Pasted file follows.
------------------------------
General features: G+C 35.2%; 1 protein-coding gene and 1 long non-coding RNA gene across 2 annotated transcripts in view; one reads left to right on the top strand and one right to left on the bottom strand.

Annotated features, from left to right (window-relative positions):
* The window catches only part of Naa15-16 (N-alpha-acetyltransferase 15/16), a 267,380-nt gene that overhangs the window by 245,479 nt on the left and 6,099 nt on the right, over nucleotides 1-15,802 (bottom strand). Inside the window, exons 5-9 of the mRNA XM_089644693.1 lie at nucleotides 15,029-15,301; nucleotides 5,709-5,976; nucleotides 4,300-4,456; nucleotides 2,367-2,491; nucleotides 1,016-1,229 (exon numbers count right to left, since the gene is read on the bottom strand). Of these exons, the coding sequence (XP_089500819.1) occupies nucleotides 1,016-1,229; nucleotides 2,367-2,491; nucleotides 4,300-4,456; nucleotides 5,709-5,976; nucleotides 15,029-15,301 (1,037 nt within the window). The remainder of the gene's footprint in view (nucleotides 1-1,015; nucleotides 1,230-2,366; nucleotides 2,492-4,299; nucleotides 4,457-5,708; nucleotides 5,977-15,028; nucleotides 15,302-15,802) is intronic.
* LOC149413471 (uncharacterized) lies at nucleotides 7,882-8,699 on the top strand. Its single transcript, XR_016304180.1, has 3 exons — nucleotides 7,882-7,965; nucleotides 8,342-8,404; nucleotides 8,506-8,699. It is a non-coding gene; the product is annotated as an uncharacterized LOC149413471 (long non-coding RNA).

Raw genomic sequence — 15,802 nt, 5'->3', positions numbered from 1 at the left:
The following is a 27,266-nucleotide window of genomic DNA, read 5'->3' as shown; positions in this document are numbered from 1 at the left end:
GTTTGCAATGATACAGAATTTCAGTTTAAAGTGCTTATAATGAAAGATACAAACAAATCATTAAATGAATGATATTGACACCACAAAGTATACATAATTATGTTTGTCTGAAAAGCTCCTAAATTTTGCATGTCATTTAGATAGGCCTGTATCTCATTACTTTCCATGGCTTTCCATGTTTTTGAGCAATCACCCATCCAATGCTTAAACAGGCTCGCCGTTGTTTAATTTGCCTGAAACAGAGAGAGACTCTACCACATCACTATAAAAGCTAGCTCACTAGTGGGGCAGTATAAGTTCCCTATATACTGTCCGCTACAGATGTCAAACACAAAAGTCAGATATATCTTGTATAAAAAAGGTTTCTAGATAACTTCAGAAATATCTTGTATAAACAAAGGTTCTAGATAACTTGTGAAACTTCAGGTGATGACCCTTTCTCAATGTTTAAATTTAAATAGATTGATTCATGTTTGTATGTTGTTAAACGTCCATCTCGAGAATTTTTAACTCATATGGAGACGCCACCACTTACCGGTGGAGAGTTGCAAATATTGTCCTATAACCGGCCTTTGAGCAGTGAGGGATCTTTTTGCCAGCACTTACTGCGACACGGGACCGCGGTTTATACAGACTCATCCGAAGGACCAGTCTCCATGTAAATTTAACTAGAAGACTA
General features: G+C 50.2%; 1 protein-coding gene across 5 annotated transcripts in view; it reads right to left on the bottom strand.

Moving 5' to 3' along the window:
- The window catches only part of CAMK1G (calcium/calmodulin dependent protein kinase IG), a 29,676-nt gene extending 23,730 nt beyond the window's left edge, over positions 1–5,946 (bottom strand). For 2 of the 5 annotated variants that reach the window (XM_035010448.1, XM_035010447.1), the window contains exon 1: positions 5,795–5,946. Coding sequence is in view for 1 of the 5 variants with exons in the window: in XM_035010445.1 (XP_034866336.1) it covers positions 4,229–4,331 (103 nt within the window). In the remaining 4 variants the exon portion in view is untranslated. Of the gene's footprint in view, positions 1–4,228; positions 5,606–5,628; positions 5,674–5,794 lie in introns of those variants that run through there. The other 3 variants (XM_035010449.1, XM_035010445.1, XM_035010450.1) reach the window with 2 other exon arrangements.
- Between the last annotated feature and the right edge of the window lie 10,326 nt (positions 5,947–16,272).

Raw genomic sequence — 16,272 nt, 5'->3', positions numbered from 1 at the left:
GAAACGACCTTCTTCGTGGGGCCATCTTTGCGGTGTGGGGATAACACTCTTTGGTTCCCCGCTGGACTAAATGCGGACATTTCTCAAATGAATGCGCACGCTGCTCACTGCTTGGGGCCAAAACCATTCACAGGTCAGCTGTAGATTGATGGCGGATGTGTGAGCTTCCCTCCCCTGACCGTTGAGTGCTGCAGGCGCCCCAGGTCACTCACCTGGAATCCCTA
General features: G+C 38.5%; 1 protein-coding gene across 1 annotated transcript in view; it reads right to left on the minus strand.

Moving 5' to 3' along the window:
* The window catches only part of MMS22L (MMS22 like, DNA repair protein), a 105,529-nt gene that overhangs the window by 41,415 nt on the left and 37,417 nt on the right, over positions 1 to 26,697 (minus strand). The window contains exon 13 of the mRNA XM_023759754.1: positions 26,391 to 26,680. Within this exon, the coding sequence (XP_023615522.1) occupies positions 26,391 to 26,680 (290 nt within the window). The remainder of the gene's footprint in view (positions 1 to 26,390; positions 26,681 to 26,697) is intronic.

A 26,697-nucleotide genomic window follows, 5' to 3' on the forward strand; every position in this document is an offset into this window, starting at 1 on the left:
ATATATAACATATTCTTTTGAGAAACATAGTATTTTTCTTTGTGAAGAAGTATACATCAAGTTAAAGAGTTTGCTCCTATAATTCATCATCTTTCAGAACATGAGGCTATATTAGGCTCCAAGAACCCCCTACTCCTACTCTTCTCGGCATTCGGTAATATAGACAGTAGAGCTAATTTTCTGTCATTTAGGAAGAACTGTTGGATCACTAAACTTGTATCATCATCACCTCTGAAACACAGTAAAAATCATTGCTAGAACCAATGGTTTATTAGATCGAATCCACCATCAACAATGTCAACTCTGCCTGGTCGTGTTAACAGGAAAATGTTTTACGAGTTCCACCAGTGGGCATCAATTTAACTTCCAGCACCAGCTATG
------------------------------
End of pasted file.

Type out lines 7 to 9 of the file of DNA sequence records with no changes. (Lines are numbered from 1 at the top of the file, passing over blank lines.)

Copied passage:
GTTTGCAATGATACAGAATTTCAGTTTAAAGTGCTTATAATGAAAGATACAAACAAATCATTAAATGAATGATATTGACACCACAAAGTATACATAATTATGTTTGTCTGAAAAGCTCCTAAATTTTGCATGTCATTTAGATAGGCCTGTATCTCATTACTTTCCATGGCTTTCCATGTTTTTGAGCAATCACCCATCCAATGCTTAAACAGGCTCGCCGTTGTTTAATTTGCCTGAAACAGAGAGAGACTCTACCACATCACTATAAAAGCTAGCTCACTAGTGGGGCAGTATAAGTTCCCTATATACTGTCCGCTACAGATGTCAAACACAAAAGTCAGATATATCTTGTATAAAAAAGGTTTCTAGATAACTTCAGAAATATCTTGTATAAACAAAGGTTCTAGATAACTTGTGAAACTTCAGGTGATGACCCTTTCTCAATGTTTAAATTTAAATAGATTGATTCATGTTTGTATGTTGTTAAACGTCCATCTCGAGAATTTTTAACTCATATGGAGACGCCACCACTTACCGGTGGAGAGTTGCAAATATTGTCCTATAACCGGCCTTTGAGCAGTGAGGGATCTTTTTGCCAGCACTTACTGCGACACGGGACCGCGGTTTATACAGACTCATCCGAAGGACCAGTCTCCATGTAAATTTAACTAGAAGACTA
General features: G+C 50.2%; 1 protein-coding gene across 5 annotated transcripts in view; it reads right to left on the bottom strand.

Moving 5' to 3' along the window: